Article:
What is BOAS?
BOAS simply means ‘problems breathing due to having a short-head’, and sadly, is a result of selective breeding. BOAS commonly affects flat-faced breeds such as Pugs, Pekingese, French Bulldog, British Bull dog, and Shih Tzu. Flat-faced breeds have become popular pets because of their ‘cute’ appearance and good nature – their snuffly breathing often considered loveable. Sadly, in reality, these ‘loveable snuffles’ are a sign that they are struggling to breathe due to BOAS.
BOAS is a combination of the following problems:
- Narrow nostrils
- Crowded nose and throat
- Overlong soft palate
- Narrow windpipe
Having narrow nostrils makes breathing difficult; some severely affected dogs have to pant to get enough air.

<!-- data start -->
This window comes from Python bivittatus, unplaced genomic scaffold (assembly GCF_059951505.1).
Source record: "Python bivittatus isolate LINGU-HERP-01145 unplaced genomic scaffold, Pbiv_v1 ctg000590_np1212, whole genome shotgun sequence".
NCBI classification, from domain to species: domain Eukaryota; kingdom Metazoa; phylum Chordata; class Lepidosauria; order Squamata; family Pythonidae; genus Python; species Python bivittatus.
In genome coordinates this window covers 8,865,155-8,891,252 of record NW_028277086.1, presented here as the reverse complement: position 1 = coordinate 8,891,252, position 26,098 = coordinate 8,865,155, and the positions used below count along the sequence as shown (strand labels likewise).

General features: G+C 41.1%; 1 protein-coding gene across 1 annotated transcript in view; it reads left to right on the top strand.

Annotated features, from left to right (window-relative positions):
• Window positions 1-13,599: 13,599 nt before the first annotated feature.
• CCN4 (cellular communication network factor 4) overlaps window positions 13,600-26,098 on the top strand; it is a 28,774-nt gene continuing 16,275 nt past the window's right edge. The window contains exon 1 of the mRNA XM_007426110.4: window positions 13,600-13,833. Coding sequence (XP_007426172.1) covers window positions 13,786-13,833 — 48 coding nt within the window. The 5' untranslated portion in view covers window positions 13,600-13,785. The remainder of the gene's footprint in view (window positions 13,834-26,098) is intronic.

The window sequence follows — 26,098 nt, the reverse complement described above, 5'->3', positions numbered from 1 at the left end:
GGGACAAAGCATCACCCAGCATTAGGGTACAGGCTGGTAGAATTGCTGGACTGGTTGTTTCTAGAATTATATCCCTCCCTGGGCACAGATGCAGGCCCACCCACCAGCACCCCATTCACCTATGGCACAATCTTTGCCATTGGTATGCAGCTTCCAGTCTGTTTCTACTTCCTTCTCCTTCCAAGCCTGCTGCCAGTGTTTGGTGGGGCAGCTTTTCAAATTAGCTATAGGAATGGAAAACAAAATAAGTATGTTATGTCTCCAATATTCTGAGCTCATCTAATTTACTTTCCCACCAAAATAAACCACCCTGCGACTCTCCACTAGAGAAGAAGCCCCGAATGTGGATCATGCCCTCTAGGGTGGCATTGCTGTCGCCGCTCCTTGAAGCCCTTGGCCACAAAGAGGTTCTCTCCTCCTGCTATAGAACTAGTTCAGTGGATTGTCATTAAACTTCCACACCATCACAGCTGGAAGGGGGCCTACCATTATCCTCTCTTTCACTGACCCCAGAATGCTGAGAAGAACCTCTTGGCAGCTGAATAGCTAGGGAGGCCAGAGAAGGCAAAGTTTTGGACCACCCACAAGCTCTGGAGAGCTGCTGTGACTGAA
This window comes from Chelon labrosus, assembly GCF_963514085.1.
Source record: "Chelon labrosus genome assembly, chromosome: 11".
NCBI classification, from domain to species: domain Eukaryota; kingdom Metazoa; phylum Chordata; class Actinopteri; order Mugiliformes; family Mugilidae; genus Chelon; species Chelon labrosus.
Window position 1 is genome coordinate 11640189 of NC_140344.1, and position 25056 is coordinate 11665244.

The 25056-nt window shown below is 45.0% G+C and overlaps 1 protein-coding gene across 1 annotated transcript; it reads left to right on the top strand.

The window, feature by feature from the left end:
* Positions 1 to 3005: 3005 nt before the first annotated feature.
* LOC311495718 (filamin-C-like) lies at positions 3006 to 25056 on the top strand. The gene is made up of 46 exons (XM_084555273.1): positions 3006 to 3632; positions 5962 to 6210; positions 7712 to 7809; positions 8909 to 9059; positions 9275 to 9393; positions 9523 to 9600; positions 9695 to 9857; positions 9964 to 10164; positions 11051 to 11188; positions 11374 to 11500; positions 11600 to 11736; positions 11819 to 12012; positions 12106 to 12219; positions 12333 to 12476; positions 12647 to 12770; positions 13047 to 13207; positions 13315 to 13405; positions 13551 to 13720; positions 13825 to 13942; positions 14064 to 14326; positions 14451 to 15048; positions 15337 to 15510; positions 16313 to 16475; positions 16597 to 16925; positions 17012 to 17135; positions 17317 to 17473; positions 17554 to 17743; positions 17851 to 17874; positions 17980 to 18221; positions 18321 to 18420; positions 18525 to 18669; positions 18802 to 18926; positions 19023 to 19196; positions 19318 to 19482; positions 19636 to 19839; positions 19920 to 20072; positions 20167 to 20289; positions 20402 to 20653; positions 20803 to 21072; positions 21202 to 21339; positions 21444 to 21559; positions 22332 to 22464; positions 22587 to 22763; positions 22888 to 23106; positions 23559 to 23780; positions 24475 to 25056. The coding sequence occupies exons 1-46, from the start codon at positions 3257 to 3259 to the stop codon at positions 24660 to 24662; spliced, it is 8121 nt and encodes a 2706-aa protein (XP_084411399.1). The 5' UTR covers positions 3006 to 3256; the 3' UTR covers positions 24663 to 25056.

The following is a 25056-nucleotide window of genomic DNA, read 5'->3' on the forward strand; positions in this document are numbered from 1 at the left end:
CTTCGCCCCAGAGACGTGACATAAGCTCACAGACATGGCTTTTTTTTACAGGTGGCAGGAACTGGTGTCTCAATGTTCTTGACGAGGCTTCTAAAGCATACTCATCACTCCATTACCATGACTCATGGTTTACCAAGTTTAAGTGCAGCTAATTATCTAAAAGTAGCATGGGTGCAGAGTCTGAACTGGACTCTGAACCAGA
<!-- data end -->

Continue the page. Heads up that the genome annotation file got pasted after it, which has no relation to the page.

Crowded nose and throat
Flat-faced dogs have a lot of nose tissue packed into a small space, which means they have to breathe through very narrow, crowded nasal passages.
Overlong soft palate
Flat-faced dogs often have a large soft palate that sits further back than normal. It often covers the windpipe, which makes breathing difficult.
The soft palate can also cause problems during sleep – if it’s covering the windpipe you may notice your dog snoring or waking up suddenly gasping for breath.
A narrow windpipe makes breathing difficult, especially when exercising. Breathing through a narrow windpipe is a bit like trying to breathe through a drinking straw. There are also two sacs inside the windpipe that often become enlarged and cause further problems.